• 18 hours 9 Ways The Lockdown Is Playing Out Around The World
  • 24 hours WeWork Sues SoftBank For Withdrawing $3 Billion Insider Payoff
  • 2 days Solving Transportation’s Biggest Problem
  • 2 days Big Banks Could Win Big On Fed Small Business Bailout
  • 2 days Trump Increases Pressure On Venezuela
  • 2 days Researchers Create Organic Battery
  • 3 days Gold Is Still A Safe Haven, But Not Very Alluring
  • 3 days China Is Buying Up Billions Of Barrels Of Cheap Crude Oil
  • 4 days Are Gold Stocks Going To Bounce Back?
  • 4 days The Politics Of A Pandemic
  • 5 days What Does CHina’s EV Slowdown Mean For The Battery Metals Sector?
  • 6 days COVID Report Cards Will Brand Businesses Forever
  • 6 days Trump Tweet Sends Oil Soaring 25%
  • 7 days Why The Coronavirus Economic Crash Is Worse Than You Think
  • 7 days Is A Global Currency Necessary?
  • 8 days America Has Shed 500,000 Millionaires Since The Coronavirus Lockdown Began
  • 8 days Trump Wants Another $2 Trillion Economic Intervention
  • 9 days The Surprising Businesses Deemed “Essential” During The Coronavirus Lockdown
  • 9 days Priceless Van Gogh "Spring Garden" Painting Stolen
  • 9 days Oil Falls To $20 For First Time In Nearly Two Decades
How The Ultra-Wealthy Are Using Art To Dodge Taxes

How The Ultra-Wealthy Are Using Art To Dodge Taxes

More freeports open around the…

What's Behind The Global EV Sales Slowdown?

What's Behind The Global EV Sales Slowdown?

An economic slowdown in many…

  1. Home
  2. Markets
  3. Other

The Austrian Case for Inflation

Chris Casey

FRA Co-Founder, Gordon T. Long interviewed Chris Casey of Windrock Wealth Management on the concept of inflation and other applications of Austrian economics to investment theory. Mr. Casey, an Austrian economist, is a frequent speaker and writer on macroeconomic topics and their related investment implications.


What is Austrian Economics and Why Does it matter?

The Austrian school offers the "most realistic interpretation" of society and economics according to Mr. Casey. Gordon agrees in noting that "mathematical models are only as good as their assumptions." While equations and models may be useful as a construct to frame concepts, any social science cannot be scientifically tested due to the inability to control the countless variables at work. As such, Mr. Casey prefers the Austrian approach which "looks at basic self-evident axioms as it relates to mankind in nature and then uses deductive reasoning to describe how the real world works." According to Mr. Casey, the unique Austrian explanations of inflation and the business cycle (recessions) have direct applications to practical investment ideas.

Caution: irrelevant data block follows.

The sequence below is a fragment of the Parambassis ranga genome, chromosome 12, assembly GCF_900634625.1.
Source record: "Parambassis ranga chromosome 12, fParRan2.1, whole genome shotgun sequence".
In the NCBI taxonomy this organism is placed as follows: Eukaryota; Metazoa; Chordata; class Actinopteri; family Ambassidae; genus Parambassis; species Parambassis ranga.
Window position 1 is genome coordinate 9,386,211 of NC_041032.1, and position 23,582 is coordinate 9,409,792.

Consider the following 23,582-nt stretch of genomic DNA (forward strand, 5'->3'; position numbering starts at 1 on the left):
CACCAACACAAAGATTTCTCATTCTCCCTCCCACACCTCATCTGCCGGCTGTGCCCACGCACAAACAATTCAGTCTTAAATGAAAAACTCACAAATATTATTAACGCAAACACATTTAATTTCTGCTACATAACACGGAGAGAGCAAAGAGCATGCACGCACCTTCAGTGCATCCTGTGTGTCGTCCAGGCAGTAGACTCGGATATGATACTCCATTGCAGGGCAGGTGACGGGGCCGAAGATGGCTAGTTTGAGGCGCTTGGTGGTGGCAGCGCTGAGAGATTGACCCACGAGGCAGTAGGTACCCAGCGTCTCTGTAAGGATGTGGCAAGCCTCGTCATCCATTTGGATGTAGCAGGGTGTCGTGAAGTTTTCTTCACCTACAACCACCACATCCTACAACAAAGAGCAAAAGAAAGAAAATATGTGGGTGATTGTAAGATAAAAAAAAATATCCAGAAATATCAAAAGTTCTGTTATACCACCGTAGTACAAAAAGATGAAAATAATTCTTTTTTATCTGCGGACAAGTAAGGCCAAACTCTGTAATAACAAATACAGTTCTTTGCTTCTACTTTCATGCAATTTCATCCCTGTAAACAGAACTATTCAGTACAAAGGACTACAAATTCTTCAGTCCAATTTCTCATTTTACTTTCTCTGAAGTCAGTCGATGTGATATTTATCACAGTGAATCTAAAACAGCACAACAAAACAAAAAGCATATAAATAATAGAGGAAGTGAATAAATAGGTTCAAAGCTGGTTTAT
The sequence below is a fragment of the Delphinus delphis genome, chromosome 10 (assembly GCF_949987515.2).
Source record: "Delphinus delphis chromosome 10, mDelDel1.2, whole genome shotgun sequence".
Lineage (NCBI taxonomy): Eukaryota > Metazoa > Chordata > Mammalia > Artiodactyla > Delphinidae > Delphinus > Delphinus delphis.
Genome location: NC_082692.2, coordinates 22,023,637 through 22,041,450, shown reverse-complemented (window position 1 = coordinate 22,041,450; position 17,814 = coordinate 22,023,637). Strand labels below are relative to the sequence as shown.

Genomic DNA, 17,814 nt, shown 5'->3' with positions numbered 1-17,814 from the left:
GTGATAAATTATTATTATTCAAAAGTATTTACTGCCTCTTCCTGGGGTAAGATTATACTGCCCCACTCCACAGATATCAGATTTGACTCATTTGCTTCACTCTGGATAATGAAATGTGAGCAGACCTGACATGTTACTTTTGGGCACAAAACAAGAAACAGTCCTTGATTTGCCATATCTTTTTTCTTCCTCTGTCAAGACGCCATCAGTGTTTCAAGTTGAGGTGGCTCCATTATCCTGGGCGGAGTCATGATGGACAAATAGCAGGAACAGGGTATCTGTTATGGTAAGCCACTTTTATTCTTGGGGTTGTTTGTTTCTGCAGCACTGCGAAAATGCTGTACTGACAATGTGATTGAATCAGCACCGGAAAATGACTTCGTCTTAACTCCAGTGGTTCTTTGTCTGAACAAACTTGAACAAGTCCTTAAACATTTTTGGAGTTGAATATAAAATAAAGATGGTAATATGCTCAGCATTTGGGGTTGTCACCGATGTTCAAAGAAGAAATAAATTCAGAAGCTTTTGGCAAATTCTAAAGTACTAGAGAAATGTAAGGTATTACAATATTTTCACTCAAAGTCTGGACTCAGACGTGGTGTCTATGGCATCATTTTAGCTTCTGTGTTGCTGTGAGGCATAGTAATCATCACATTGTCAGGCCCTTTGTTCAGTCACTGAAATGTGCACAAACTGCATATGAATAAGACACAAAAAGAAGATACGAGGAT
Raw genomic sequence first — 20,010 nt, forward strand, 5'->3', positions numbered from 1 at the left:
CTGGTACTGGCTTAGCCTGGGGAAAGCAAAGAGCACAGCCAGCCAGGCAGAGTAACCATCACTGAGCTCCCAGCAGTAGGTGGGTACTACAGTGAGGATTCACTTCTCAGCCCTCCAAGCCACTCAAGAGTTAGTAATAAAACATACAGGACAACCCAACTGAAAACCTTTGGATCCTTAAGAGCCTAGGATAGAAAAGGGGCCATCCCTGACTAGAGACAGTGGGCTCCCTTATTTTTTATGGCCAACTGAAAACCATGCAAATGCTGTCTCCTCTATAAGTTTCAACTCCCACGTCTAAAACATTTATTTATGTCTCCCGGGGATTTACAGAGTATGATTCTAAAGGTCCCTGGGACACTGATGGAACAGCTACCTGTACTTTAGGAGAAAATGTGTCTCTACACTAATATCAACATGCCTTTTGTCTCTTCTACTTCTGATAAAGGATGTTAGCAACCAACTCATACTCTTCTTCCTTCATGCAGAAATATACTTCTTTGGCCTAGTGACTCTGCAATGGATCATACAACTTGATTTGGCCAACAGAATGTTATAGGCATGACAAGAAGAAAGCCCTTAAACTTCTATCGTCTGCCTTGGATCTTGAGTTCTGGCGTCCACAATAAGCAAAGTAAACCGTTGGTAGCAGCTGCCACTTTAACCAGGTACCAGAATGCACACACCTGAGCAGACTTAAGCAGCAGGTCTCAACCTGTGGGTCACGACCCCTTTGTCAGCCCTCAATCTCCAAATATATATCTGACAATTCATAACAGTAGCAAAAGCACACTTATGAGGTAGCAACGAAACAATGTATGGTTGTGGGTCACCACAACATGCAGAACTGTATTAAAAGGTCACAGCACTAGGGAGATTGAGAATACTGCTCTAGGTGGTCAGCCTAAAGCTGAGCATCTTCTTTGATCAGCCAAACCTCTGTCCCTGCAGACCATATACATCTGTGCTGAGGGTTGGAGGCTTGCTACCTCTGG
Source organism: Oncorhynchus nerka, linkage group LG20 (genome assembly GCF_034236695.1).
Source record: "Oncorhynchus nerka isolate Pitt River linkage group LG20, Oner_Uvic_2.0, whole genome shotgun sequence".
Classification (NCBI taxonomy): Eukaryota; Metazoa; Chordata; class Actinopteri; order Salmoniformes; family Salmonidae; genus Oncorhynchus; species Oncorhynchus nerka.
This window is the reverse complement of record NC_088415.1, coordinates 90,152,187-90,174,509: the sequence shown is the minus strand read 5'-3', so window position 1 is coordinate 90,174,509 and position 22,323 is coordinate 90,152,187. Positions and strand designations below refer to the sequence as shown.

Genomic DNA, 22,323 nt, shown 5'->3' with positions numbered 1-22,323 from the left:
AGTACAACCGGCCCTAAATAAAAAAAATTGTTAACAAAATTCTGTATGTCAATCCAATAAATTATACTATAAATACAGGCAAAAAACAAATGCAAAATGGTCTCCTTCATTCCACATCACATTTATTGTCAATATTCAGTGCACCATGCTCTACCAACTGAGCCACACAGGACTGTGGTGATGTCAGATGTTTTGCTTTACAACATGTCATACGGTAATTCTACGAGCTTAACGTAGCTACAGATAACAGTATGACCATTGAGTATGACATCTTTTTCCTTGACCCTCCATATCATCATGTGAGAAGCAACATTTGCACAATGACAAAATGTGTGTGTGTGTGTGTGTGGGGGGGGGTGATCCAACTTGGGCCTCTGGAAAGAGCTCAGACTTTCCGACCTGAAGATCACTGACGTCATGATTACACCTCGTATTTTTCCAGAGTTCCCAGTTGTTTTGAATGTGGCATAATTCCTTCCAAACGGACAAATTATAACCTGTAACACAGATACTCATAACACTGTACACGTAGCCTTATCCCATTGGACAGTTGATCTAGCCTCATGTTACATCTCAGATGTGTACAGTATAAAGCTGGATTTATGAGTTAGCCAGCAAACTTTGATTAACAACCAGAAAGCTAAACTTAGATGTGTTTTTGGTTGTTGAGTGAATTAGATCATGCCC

The Austrian Explanation of Recessions

Most mainstream economists believe recessions are inherent to capitalism since their repeated cycles largely began during the industrial revolution. The Austrian school recognizes a different causation occurring at the same time: fiat money with or without central banking. By artificially increasing the money supply through fiat money, interest rate levels are temporarily lowered. This incents businesses and individuals to make investment decisions they would not otherwise have made: in short, malinvestments. Recessions to liquidate the inevitably follow monetary mischief.


The Austrian Explanation of Inflation

The Keynesian school of economics has two theories of inflation which fail to comport with reality and are theoretically faulty. Their "demand-pull" explanation requires full employment and full capacity in an economy, but Mr. Casey demonstrates that fails to account for a doubling of prices during the 1970's during economic weakness.

The "cost-push" theory is equally wrong. By blaming a particular price increase in a commodity such as oil for all price increases, it would have predicted pronounced inflation and deflation over the last 15 years as the oil price gyrated wildly. In addition, it is theoretically faulty as more money spent on oil means less money is spent on other goods and services - which lowers their prices and renders the overall price level largely unaffected.

"Prices are merely a function of the supply and demand for money" states Mr. Casey. More supply means dollars are worth less while higher demand lowers prices as people seek to increase cash balances by selling goods and services through lower prices.


When Will We Experience Inflation?

Mr. Casey believes that "once we have another downturn, the Fed ... will step right in. Once we have that ... we'll really start to see the inflation take off."

What will the Federal Reserve's next move be? They have other options besides another round of quantitative easing. Mr. Casey notes they may stop paying interest on excess reserves held by commercial banks at the Federal Reserve, and they may also lower the reserve requirement which could have a pronounced and immediate impact on increasing the supply of money.


What Should Investors Do?

"Timing is everything, so utilize investments which pay well now, but in an inflation will be a home run."

The Austrian Case for US Inflation

CLICK to Download Article pdf

 

Back to homepage

Leave a comment

Leave a comment